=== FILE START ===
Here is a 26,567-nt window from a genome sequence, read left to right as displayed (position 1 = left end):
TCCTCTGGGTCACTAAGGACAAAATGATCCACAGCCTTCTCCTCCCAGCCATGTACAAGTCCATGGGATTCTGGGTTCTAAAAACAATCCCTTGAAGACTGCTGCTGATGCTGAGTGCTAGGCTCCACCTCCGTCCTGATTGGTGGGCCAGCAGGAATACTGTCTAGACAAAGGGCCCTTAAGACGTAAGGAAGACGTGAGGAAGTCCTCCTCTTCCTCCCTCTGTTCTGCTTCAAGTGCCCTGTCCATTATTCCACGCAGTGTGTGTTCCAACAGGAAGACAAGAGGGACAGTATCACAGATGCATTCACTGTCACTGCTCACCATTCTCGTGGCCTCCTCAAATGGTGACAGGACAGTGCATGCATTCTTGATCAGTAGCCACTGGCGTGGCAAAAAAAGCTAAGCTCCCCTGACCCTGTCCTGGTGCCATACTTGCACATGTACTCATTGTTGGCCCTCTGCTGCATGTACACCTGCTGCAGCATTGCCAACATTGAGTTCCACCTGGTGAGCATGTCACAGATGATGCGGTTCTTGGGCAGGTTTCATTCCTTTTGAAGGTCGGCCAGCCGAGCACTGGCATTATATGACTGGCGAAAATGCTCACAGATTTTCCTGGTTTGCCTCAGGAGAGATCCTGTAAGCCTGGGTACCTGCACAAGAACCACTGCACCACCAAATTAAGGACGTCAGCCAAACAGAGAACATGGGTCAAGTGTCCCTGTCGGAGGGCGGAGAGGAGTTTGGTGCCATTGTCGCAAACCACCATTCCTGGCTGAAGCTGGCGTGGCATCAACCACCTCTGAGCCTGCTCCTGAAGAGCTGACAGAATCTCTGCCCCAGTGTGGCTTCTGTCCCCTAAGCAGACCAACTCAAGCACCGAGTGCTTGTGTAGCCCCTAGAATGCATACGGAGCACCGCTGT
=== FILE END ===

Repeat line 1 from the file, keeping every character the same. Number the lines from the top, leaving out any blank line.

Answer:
Here is a 26,567-nt window from a genome sequence, read left to right as displayed (position 1 = left end):